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CITIZENS STATE BANK.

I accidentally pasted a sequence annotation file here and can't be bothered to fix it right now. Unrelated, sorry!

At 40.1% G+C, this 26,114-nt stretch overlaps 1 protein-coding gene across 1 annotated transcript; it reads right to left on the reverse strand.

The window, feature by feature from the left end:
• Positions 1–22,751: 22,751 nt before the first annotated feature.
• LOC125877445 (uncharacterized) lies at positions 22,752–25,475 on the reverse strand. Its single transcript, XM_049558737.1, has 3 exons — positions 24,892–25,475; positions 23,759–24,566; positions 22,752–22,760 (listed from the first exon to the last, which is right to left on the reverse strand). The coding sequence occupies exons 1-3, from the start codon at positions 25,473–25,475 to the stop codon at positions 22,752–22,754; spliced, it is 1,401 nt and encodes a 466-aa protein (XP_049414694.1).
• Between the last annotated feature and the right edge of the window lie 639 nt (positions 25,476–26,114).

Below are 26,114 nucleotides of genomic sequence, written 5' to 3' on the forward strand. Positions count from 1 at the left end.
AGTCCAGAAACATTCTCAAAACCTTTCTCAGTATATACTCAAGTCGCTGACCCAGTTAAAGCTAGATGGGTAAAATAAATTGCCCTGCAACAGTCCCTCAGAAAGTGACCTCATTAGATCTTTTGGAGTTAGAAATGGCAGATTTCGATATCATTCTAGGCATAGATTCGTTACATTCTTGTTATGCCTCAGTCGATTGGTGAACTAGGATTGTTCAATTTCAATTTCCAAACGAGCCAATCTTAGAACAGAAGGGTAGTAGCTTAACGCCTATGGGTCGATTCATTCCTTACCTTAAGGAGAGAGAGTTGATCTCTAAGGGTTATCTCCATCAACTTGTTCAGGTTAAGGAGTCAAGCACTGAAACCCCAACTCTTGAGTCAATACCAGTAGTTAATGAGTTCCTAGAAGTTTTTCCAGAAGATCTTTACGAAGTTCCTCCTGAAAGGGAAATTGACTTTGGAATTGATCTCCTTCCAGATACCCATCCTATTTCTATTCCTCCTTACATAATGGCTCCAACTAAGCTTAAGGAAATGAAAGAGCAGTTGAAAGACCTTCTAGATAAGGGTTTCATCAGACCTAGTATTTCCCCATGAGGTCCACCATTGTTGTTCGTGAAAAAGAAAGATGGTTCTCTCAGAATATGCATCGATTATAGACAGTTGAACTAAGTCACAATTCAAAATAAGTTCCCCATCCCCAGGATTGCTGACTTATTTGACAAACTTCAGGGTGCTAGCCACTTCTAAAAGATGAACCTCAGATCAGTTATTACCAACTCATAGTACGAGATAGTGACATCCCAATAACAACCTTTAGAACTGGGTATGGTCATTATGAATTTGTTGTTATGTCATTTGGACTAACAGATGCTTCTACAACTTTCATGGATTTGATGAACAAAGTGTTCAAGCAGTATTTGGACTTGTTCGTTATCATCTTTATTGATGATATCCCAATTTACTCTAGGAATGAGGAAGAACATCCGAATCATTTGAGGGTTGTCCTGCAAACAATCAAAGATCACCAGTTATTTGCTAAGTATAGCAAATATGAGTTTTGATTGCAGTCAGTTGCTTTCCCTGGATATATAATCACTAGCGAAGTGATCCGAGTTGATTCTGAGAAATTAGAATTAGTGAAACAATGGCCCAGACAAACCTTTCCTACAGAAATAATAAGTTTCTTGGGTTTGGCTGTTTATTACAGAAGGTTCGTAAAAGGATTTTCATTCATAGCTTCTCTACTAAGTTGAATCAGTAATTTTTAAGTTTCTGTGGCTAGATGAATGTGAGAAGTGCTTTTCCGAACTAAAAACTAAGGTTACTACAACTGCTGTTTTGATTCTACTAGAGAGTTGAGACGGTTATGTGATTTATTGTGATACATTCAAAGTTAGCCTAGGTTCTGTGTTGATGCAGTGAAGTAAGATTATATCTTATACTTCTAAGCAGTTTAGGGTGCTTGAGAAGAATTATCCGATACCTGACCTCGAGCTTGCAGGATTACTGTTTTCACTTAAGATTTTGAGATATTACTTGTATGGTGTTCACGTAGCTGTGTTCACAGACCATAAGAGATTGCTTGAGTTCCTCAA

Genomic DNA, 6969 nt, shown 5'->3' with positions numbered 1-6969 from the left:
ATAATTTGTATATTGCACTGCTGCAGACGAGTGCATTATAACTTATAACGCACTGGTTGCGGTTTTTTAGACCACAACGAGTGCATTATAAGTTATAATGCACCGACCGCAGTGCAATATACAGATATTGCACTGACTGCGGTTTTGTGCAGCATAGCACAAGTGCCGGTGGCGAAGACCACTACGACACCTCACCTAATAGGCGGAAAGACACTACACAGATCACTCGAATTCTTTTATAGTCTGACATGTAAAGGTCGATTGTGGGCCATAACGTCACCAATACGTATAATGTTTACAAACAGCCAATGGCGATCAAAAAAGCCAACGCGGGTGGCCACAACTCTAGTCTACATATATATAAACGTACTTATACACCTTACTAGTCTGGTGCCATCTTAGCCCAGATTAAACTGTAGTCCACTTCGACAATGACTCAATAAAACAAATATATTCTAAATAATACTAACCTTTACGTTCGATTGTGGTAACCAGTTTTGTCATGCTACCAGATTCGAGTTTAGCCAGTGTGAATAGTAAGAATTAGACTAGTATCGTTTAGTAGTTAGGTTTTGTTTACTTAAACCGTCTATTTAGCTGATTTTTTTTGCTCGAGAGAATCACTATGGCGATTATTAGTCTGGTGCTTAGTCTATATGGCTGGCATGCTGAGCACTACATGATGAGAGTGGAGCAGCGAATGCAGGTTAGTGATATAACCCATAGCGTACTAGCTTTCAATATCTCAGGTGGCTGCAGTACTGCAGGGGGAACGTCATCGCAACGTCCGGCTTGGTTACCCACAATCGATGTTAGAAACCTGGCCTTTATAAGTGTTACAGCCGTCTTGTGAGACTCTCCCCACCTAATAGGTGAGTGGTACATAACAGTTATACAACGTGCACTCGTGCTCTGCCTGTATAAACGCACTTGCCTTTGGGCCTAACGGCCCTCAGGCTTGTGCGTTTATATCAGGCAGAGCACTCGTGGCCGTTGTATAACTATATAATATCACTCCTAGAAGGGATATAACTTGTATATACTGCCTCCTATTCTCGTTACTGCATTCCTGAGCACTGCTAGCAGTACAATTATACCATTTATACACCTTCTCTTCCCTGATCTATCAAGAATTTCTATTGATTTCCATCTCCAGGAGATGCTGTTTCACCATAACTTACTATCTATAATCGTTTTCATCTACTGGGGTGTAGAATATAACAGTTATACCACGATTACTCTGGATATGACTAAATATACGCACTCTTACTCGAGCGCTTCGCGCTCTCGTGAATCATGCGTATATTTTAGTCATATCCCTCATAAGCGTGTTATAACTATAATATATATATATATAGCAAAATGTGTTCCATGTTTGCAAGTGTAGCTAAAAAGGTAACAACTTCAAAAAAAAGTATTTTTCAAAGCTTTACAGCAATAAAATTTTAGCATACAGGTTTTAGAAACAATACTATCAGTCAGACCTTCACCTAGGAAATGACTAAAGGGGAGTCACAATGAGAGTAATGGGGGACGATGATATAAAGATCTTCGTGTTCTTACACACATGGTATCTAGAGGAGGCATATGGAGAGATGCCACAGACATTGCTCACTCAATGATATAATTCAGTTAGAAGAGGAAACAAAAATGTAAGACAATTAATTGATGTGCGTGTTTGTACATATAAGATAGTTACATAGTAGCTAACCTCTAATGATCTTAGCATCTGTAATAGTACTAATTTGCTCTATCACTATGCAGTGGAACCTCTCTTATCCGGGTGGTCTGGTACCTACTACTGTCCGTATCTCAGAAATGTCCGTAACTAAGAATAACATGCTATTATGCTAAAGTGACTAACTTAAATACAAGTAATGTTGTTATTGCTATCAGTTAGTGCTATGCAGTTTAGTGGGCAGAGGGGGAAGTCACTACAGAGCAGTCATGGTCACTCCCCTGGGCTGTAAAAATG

(INCORPORATED) OF PRINCETON, fllNNESOTA. &$Q$QQ$Q$S$$ 49 W. P. CHASE, ilanager. Paid Up Capital Surplus, ^^^^^^^^Mfc********** I BAN E O PRINCETON "J SKAHEN, Cashier and Manager. & Railroad Lands i m/ Fine Hardwood Lands, Meadows and Open Lands, at Low Prices and on Easy Terms, for sale by ifi The Great Northern and 6? St. Paul & Duluth Railroad Companies. m7 For Maps, Prices, and any other information, 7 write to M. S. RUTHERFORD, 2j Land Agent. Princeton, Minn. g^*^**^^*%%%%%%v%%%**%%v%%^ When you are in the market for 5 See our Hardwood Dining Chairs with braced high $ backs and carved, set for.. I Furniture and Stoves Come in and see us, no trouble to show goods. We have got the largest stock in town and will not be undersold by our com- petitors. We want your trade and will save you money on your purchases. 475 $ 6-foot hardwood Extention Table for Get our new prices on beds, springs, and mattresses, they are $ money savers. Evens Hardware Co. (Formerly known as Princeton Hardware Co.) PRINCETON, MINN. Foley Bean Lumber Company Manufacturers and WholesaleDealers In White Pine Lumber, Lath and Shingles. Also Sash, Doors, Mouldings and a Com* plete Stock of Building Material. $30,000 5,000 A General Banking Business Transacted Loans Made on Approved Se curity Interest Pa-.d on Time De posits Foreign and Domestic Ex change S. S. PETTERSON, Pres. T. H. CALEY, Vice Pres. Q. A. EATON, Cashier. Doe a Genera Bankin Business $ 2 Collecting and Farm and 2 Insurance. Village Loans. B. C. DUNN, Publisher. Terms $1.00 per Xear. PRINCETON, HILLE LACS COUNTY, MINNESOTA, THUBSDAY, JANUARY 30, 1902. i They are good values. $425 PRINCETON. MM The New Year opens with some special bargains in Crockeryware Fancy Dishes, Etc. A complete line of Comfortable Footwear. Just the thing for these cold days. We are having a great sale on these goods. Complete stock of fresh and up-to date Groceries. Farm produce bought at highest market prices. John N. Berg,j Princeton, Minn. I Do not Forget1that R. D. BYER5 keeps a good line of up-to date goods and when you want anything in the dry goods grocery or shoe line call and see him before you buy It Is no trouble to show goods even if you do not wish to buy now, and we are constantly getting in new goods which you ought to see Here is the place to get the best goods for the least xganajrv* ait Jasjsis?$ys been at **&$***' The New Store on the old corner. 44 O.*. BUCK O. J. CRAVENS BUCK A. CRAVENS, Blacksmiths. All kinds of Blacksmithing neatly and promptly done. We make a specialty of HORSESHOEING and PLOW WORK. First streei Piuni. MMM I Dr. C. F. Walker's Dental Parlors I now located in the I Oddfellow's new building, I where I I Dr. Walker I will attend I to his I Princeton appointments I from the 1st to 20th I of each month. in Cambridge A a 1st to a8th of each month, office over Gouldberg A'' Anderson's store. is MM MMMMM A jsaE&aifsBbt.* NEW RURAL ROUTE. Fr|e Rural Delivery Route No. 3 to *Open Saturday With Al Gilt- ner as Carrier. Application to be Filed for a Route to Run Out East of Town and Around Green Lake. the|8outh shore of the same to the Elk Riser road which it follows north thejMike Healy place,N ate which point !^*ri &g T?he territory tributary to Princeton is becoming well routed with free rural service. Had the Estes Brook route beeji in better shape for roads there would be a service opened to supply 6 section^ this spring, but there is ojjSSfthing youf Uncle Samuel Insists on and that is reasonably good roads for rural mail service. He thinks that if he can guarantee the farmers good mail service they should guarantee his mail carriers good roads, and in this he is right. An application for a free rural route east from Princeton out around Green lake will soon be forwarded to the de partment. This route will go directly east to Green lake and along the north shore to Spectacle lake, thence south one mile on the east side of Spectacle lake, thence southwest to the creek or outlet of Green lake, thence northwest to Green lake, thence south one mile and into Princeton over the main trav eled road. The route may require a few changes in route No. 2 and the two routes will be so arranged as to. give the territory east of Princeton the best kind of service. Postmaster Cordiner has taken con siderable interest in the free rural delivery routes which he thinks area great help both to the farming and business community, and he has given those interested in establishing rural routes all the assistance and informa tion possible. COLONIZATION OF NORTHERN MINN. Interesting Data Gleaned from Records of Duluth Land Office1,336,309 Acres Disposed of. "tangled wilderness" of Northern Min- that feeling into one of optimism. Rree rural delivery route No. 3 will open Saturday, at which time Al Gilt- .__ __o ner as carrier will make his initial trip Rainy Lake River road next summer ovefr the route and patrons along the same will be seryed with their mail daily in the future. The route was outlined in the UNION some time ago. It takes a southwesterly course from Princeton over the old State road, ppssirig the Brown school and contin ues on to the Galbraith school-house, at which point it goes south into Or rock and east along the north shore of roller mill at Lake Josephine, thence north a short Hennepin county and will organ distance and east to Elk lake, skirting C0 T!.? tt0 government under the timber and stone act, and the great bulk of it is in the two counties of Itasca and St. Louis. Of the total of 326,309 acres taken. field for landseekers. Beltrami county, of which Crookston is the land office has been-more in advance of its eastern is being settled eastward. Western Beltrami is far more advanced agri culturally than its eastern portion If anyone is inclined to be skeptical Both companies are Little Falls cor as to the ultimate settlement of the porations and are organized for the purpose of supplying light, heat and nesota, a glance at the records of the power and the construction of city and United States land office at Duluth for country electric railways. The rail- ten months of last year may transmute way company according to its articles of incorporation can build and operate This district comprises the counties electric railways in the city of Little of St. Louis, Itasca, Cook, Lake, Carl- Falls and also construct a line to the ton and a small part of Aitkin, and in eastern limit and southwesterly limit the period between Jan. 1 and Nov. 1, of Morrison county. The capital stock 1,326,309 acres were taken through of the heat, light and power company homestead rights or purchased of the is $50,000 and of the railway company $100,000.' i Good Roads-. The subject of good roads^s beitig discussed and talked about quite gen erally throughout the entire country. 71,621.56 were timber and stone entries In the last four years New York state or commuted homesteads. It is fair to has appropriated $670,000 for good assume that practically all of that was roads to -meet an equal sum provided taken for"timber alone. by the various counties. Gov. tdel in The building of two great railroad his message calls attention to the fact lines has^nade Itasca county an eager that the careful maintenance of a good road when built is an essential part of the business. Minnesota has already given attention to her roads, but a neighbor, being more accessible. It is systematic plan for the permanent im- a known fact that Northern Minnesota provementof the public thoroughfares should be devised and followed out. Older eastern states have meritorious plans and our State will do well to pat- But the homesteads' have been so #ett tern alter them.Wisdom Reporter. picked over that to-day there is no great number left south of the Red lake. Along the Minnesota & International railroad in this county but few scat tered homesteads are left for entry. The road pursues a northeasterly di rection, and most of the land has been taken up along its survey clear to the Canadian boundary. A great deal is taken for its timber, but there is also a great many settlers who are building permanent homes and starting new villages. The continuation of the Virginia & will doubtless have a somewhat similar effect in Northern St. Louis county, and there may be the usual rush for townsites.Bemidji Pioneer. Princeton Millers Bay a Mill. Joseph Craig and J. P. Zimmerman of the Princeton Roller Mill Co., and Geo. Dielman, brother-in-law of J. P. Zimmerman, have purchased a Long Lake, in ganize ne bee ly and thence north a mile and a half, at which point it takes ths main road int6 Princeton. The original inten tion was to take in the Blue Hill post offiee but it made the route too long. As It is now mapped out it is twenty five miles long and makes quite a model route. The roads are for the most part in very good condition. Carrier Giltner will start out with a full equip ment of blanks for the purpose of tak ing money orders and for handling registry business. He will also carry a supply of stamps Farmers along the new route have been well canvassed by the daily newspaper solicitors and who have equipped them with mail bo^es and a paper, and with his let ter!, papers and the endless chain of circulars, etc the farmer along route No! 3 will have all the reading he wants from day to day. a company to be known as the Z. Milling Co.,nwhich will oper atw the mill The mill is practically ago,. but has not bee operated much UUD 1liii.. eto and "was "bunt only three years It is a three story mill and fully equipped for doing a good milling business. The deal was consummated this week and yesterday Messrs. Craig and Dielman, and Chas. Carlson who has been with the Princeton roller mill for some time, went down to Long Lake to take charge of the property and place it in shape for operating Mr. Dielman will look after the busi ness management of the mill while Mr. Carlson, who is an experienced miller, will be head miller. While the new company will be entirely independent of the Princeton Roller Mill Co the two mills will be operated under a joint business management and the Long Lake mill will be in one sense an auxiliary to the Princeton mill whose business has been growing at a very rapid rate the last few years, and un der the new arrangement the company will be able to better handle its in creasing trade. Mr. Craig has made the Princeton milt one of the best roller mills in the northwest and its flour and milling products rank up to a very high standard. He will give the LD~4) Lakejtgill much of hie per sonal supervision and place it on a par with the Princeton mill. The Long Lake mill has a capacity of seventy five barrels of flour per day. St. Cloud Normal Improvements. Clarence G. Johnston, architect for the board of control, was in the city to-day to take up the matter of building the addition to the main building of the St. Cloud normal school Senator Brower secured an appropria tion from the legislature for this pur pose of $30,000. The plans were pre pared two years ago and have the, ap proval of the building committee of the normal board. The addition is to the main building, which will be brought out in front some forty or fifty feet, anew roof will be put on the entire main building, and when completed will be a very handsome building, and a great^ im provement as a school building. Mr. Johnston drove to the reforma tory to consult with Superintendent Randall about some repairs to that in stitution, and returned to St. Paul this afternoon.St. Cloud Journal Press, (Jan. 25th.) Little Falls Corporations. The Morrison County Electric Light, Heat and Power Co., and the Minne sota Midland Electric Railway Co. have filed articles of incorporation TOLUME XXTI. KO. 7. A SUIT FOR $30,000. Andrew Larson of Ogilvie Brings a Suit Against Matthias Jost of flankato for $30,000. Larson Claims He Was Imprisoned Without Just Cause and Claims Heavy Damages. Attorneys A. E. ClaTk of Mankato, and Lewis C. Gjertsen of Minneapolis, have been in Princeton the past week taking depositions in an action com menced by Andrew Larson of Ogilvie against Matthias Jost of Mankato for $30,000 damages for false imprison ment. Last May Jost had Larson and another man by the name of Andrew Bodin arrested on the charge of hav ing stolen 100,000 feet of timber off of the plaintiffs land situate in sections 39-26 and 40-26, the land being near Page, where at the time the defend ants had been running a small saw mill. Larson and Bodin were brought before Justice Dickey at the time and they waived examination and were held to the grand jury. Subsequently they were released on bail, and when the grand ]ury met last September the matter was given a full investigation and the defendants were discharged, as no indictment was found against them. Lewis Gjertsen appeared at the time in the interests of Larson and Bodin. Larson claims that his feelings and reputation has been damaged to the extent of $30,000 and has placed the matter in the hands of Gjertsen who has commenced an action. Jost denies each and every allegation and the re sult is that Mr. Clark as attorney for Jost and Mr. Gjertsen as attorney for Larson have been hustling for deposi tions and evidence in the case. They were looking over the records in the justice court and examined Mr. Dickey before whom the examination was conducted. County Attorney Ross was also examined as to Mr. Jost's appear ance before the grand jury and on other matters connected with the case. Mr. Jost is a resident of Mankato where he has resided tor a long time, and has extensive interests. He owns it lot of land'In township59-26.~ O President's Funeral. The citizens of Princeton will be giv en an opportunity for the first time on Saturday evening next (Feb. 1st) at opera house of witnessing the entire funeral of our late president. You will see the funeral from the time it leaves the Millburn house, Buffalo, until it arrives at the cemetery at Canton, thus witnessing the greatest funeral ever known in the world. Don't miss seeing those pictures, as this is the only ma chine on the road that has got the president's funeral. There are two hundred other very interesting pic tures that will also be shown. Tickets on sale at the usual place. This is what the St. Cloud Journal Press says about the entertainment: "Balan's Biascope entertainment at the Davidson Saturday evening gave the very best satisfaction. Many who attended the performance the evening before were present at the second entertainment, which is a good enter tainment. The many pictures were the best ever seen at the Davidson, those of the McKinley funeral being very clear and distinct, conveying an excel lent idea, true in every detail, of the most important funeral ever held in America. The theater would have been crowded had it not been for the storm which prevailed. The attrac tion is a good one and worthy of liberal patronage. K. P. Field Day at Princeton. Mille Lacs Company No. 3, Uniform Rank, K. P., will have a chance to be host to the first battalion of the first regiment of the Uniform Rank at the battalion field day and inspection which is to be held the first week in June at some place in the State. The battalion intends to go outside the cities this year and it is thought that if the business men of Princeton will take hold and help entertain the guests an invitation will he extended the members of the first battalion. With the Princeton company the battalion consists of three Minneapolis compan ies, and they would be accompanied by the St. Paul company that goes to San Francisco next summer to attend the competitive drilL The field day ex-" ercises and inspection would be at tended by over 300people, mostly uni formed K. P's who would come on' special train and remain during the day. The local K. P's would be ex pected to entertain the guests while here, and it would seem that the event is well worth securing for Princeton. It would bring a large crowd to the place and be one of the gala days of therrear. 1 "t -HE 4